Fund fees to come under pressure in 2009

Mercer's asset manager fee survey shows managers are willing to discuss and negotiate fees as alpha competes with cheap beta.

Asset management fees remained stable in 2008 but are likely to come under pressure in 2009, according to a report issued by Mercer.

Early indications gathered by Mercer's 2008 asset manager fee survey shows that managers are "hungry" for more assets and there is greater willingness to discuss and negotiate fees. This is especially the case in some of the alternative asset classes such as hedge funds.

There are a number of reasons for the willingness of fund managers to accept lower fees.

"Alpha is now competing with cheap and plentiful beta and capacity is no longer an issue for most strategies," says Divyesh Hindocha, worldwide partner in Mercer's investment consulting business. "There is the recognition that institutional investors are no longer willing to pay upfront, such large proportions of the potential alpha, especially for the more complex strategies."

Conducted every two years, Mercer's survey evaluates fee data on 19,000 asset management products from 3,400 investment management firms. The survey covers asset managers in a range of geographies and across numerous products including pooled and separately managed accounts.

The survey shows alternative investment strategies to have the highest fees for each dollar of investor capital allocated.

"One needs to take care before passing judgement on this evidence, as return and risk considerations should take priority over fees," Hindocha says. "It is fair to conclude, however, that fund of fund approaches extract a heavy premium from the alpha generation process and we would expect this to be under challenge in the new financial environment."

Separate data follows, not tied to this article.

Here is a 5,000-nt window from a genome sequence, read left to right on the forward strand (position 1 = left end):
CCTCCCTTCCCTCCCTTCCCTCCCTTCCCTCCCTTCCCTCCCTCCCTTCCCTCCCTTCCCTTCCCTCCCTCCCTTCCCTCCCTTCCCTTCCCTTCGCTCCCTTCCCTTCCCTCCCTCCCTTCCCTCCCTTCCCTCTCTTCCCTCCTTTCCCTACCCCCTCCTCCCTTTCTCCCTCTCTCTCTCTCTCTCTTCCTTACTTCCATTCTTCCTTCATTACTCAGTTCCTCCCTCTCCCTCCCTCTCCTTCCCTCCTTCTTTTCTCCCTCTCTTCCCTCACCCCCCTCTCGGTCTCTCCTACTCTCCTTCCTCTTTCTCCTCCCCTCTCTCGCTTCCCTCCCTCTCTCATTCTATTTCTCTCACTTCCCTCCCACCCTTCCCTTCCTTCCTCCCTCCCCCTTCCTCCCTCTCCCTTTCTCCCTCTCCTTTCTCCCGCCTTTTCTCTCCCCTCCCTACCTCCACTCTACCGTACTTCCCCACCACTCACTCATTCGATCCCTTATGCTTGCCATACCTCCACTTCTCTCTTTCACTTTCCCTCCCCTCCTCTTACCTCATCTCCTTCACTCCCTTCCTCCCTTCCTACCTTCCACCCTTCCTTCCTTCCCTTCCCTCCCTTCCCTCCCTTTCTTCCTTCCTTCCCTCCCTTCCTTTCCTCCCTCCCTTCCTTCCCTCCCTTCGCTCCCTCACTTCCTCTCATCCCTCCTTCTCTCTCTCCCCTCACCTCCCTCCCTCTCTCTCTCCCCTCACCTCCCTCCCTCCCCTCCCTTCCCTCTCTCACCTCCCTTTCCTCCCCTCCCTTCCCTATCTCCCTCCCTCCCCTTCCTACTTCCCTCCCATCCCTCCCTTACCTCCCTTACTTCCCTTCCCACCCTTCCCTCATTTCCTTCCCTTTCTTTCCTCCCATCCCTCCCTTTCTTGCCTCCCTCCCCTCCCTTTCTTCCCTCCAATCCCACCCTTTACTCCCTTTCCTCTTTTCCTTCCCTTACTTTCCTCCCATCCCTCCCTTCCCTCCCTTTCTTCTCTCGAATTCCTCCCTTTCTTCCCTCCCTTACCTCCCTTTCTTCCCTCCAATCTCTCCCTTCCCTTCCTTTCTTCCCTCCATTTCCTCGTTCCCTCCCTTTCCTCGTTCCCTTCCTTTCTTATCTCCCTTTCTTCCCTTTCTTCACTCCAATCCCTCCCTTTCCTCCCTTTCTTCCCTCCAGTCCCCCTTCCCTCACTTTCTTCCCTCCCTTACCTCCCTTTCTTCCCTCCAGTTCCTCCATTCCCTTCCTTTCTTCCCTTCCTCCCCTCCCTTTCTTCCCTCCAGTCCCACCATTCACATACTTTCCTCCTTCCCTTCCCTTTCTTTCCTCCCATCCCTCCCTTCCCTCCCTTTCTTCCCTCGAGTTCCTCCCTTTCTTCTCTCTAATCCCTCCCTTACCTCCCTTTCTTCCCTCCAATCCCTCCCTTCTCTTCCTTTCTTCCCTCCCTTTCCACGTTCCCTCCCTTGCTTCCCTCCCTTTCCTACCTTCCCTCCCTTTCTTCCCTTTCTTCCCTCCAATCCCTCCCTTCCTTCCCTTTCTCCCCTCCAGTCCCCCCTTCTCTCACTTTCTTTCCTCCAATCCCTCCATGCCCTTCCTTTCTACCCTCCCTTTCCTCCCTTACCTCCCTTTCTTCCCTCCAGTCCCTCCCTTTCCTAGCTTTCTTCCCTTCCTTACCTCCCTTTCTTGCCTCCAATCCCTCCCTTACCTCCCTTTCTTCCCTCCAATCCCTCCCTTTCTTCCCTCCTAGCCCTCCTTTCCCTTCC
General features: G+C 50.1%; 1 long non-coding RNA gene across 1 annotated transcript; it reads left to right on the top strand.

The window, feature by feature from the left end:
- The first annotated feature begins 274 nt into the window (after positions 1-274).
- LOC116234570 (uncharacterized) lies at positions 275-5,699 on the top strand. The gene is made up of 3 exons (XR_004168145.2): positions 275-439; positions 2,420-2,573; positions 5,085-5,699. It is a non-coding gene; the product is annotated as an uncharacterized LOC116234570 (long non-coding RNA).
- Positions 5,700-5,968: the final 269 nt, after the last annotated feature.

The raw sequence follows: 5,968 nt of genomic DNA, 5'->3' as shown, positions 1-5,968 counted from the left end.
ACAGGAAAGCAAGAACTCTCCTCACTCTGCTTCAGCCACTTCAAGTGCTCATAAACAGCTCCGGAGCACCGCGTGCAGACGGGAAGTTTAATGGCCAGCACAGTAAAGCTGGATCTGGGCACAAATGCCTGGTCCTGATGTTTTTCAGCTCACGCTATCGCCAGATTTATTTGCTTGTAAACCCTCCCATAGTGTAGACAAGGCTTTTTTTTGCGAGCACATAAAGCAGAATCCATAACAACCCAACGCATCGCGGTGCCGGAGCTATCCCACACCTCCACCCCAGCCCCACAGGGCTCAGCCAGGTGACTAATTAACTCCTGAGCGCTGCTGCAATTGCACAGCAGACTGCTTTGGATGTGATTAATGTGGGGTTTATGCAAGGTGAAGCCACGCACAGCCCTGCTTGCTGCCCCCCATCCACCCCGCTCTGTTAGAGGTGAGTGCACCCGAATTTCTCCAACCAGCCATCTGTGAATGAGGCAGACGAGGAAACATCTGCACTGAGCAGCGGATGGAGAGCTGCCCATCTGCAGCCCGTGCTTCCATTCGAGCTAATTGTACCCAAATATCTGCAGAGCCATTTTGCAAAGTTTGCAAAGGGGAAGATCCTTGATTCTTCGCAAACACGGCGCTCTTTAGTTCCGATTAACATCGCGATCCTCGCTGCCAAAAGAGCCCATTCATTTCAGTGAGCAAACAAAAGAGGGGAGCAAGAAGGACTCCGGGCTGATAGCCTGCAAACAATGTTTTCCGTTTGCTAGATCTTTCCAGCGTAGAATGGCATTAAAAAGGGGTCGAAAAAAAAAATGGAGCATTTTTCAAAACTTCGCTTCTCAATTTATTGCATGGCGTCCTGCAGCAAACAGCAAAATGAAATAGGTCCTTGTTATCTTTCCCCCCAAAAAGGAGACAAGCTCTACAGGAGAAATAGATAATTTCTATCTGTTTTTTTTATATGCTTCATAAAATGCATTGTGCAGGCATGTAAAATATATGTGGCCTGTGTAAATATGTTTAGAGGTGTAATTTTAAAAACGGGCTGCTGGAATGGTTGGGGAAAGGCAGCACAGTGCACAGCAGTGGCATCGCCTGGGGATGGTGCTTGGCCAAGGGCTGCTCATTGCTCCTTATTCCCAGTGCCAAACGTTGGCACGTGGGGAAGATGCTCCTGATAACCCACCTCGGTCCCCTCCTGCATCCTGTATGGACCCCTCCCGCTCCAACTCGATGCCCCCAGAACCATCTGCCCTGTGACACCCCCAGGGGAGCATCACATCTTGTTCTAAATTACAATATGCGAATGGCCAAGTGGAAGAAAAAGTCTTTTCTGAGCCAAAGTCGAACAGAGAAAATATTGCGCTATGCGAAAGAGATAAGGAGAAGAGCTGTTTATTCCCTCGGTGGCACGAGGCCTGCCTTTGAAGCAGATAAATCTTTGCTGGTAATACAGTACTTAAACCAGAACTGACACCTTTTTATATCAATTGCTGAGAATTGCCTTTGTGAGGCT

The most expensive mainstream category was global emerging markets equity with median fees in the sector averaging around 0.9%. Median fees for Eastern European equity and Chinese equity, which were included for the first time in the 2008 report, were similarly high.

Small-cap equity also continued to be an expensive strategy with median fees around 0.8%. Active fixed income had the lowest fees among mainstream active strategies, with median fees continuing to average 0.2% to 0.35%.

"Historically, fees are higher in those strategies where asset managers have the most potential to outperform. However, anecdotal evidence suggests that increasingly asset managers will have to negotiate their fee structures with ever more cost-conscious clients," Hindocha says.

For segregated large-cap/all-cap equity products, Canadian equity proved the cheapest, with median fees varying from 0.25% to 0.35%. Australia, New Zealand and US equity averaged around 0.4% to 0.5%. The UK has nudged through the top of the band with median fees in UK equity all-cap products approaching 0.6%. Asia, Europe, Japan and global equity continue to be the most expensive with median fees averaging 0.5% to 0.7%.

The results were the same across small-cap equity products, where Canada averaged around 0.6% relative to between 0.7% and 1% in other regions.

The US small-cap/micro segregated fee scale remained one of the most expensive in the survey. The potential for higher return has allowed successful small-cap managers to command higher fees than their broad cap counterparts. When looking at the fee premium for small caps, Canadian, global and US small caps commanded the greatest premium of between 0.25% and 0.3%.

 In Europe, Japan and UK equity, the premium ranged from between 0.1% and 0.2%.

 A comparison of segregated scales for fixed income showed that Australia, Canada and New Zealand were the least expensive with fees averaging 0.2%. This compares to an average of 0.3% to 0.4% for other regions including Asian bonds.

In terms of equities, emerging markets proved to be the most expensive, with median fees in emerging markets debt averaging around 0.6%. As expected, the report showed that the median fees for passive, or index-based, equity strategies are 0.5% to 0.8% less than those for active strategies.

Index-based fixed-income strategies continue to cost 0.1% to 0.3% less than active fixed-income strategies.

¬ Haymarket Media Limited. All rights reserved.